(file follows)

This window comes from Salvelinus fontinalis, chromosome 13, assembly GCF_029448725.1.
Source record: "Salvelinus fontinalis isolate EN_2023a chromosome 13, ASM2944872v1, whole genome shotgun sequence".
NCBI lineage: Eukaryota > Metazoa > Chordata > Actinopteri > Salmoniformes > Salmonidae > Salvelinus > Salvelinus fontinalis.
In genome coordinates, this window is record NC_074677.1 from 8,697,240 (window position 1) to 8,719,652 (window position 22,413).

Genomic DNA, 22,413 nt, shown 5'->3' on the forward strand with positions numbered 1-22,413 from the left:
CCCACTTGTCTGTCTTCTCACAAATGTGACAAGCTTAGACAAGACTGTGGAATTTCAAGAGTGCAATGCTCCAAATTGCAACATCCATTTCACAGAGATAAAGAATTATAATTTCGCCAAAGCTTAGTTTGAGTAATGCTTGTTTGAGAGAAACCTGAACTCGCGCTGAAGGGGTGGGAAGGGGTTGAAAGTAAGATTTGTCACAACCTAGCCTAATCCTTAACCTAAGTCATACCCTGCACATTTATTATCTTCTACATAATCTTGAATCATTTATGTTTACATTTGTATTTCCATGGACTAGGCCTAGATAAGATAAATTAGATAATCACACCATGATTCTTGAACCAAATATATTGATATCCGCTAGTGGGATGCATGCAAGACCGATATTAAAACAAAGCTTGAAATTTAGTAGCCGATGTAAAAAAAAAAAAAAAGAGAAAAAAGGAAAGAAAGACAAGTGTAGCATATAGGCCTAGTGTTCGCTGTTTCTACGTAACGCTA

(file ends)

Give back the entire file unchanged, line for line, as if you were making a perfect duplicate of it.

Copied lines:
This window comes from Salvelinus fontinalis, chromosome 13, assembly GCF_029448725.1.
Source record: "Salvelinus fontinalis isolate EN_2023a chromosome 13, ASM2944872v1, whole genome shotgun sequence".
NCBI lineage: Eukaryota > Metazoa > Chordata > Actinopteri > Salmoniformes > Salmonidae > Salvelinus > Salvelinus fontinalis.
In genome coordinates, this window is record NC_074677.1 from 8,697,240 (window position 1) to 8,719,652 (window position 22,413).

Genomic DNA, 22,413 nt, shown 5'->3' on the forward strand with positions numbered 1-22,413 from the left:
CCCACTTGTCTGTCTTCTCACAAATGTGACAAGCTTAGACAAGACTGTGGAATTTCAAGAGTGCAATGCTCCAAATTGCAACATCCATTTCACAGAGATAAAGAATTATAATTTCGCCAAAGCTTAGTTTGAGTAATGCTTGTTTGAGAGAAACCTGAACTCGCGCTGAAGGGGTGGGAAGGGGTTGAAAGTAAGATTTGTCACAACCTAGCCTAATCCTTAACCTAAGTCATACCCTGCACATTTATTATCTTCTACATAATCTTGAATCATTTATGTTTACATTTGTATTTCCATGGACTAGGCCTAGATAAGATAAATTAGATAATCACACCATGATTCTTGAACCAAATATATTGATATCCGCTAGTGGGATGCATGCAAGACCGATATTAAAACAAAGCTTGAAATTTAGTAGCCGATGTAAAAAAAAAAAAAAAGAGAAAAAAGGAAAGAAAGACAAGTGTAGCATATAGGCCTAGTGTTCGCTGTTTCTACGTAACGCTA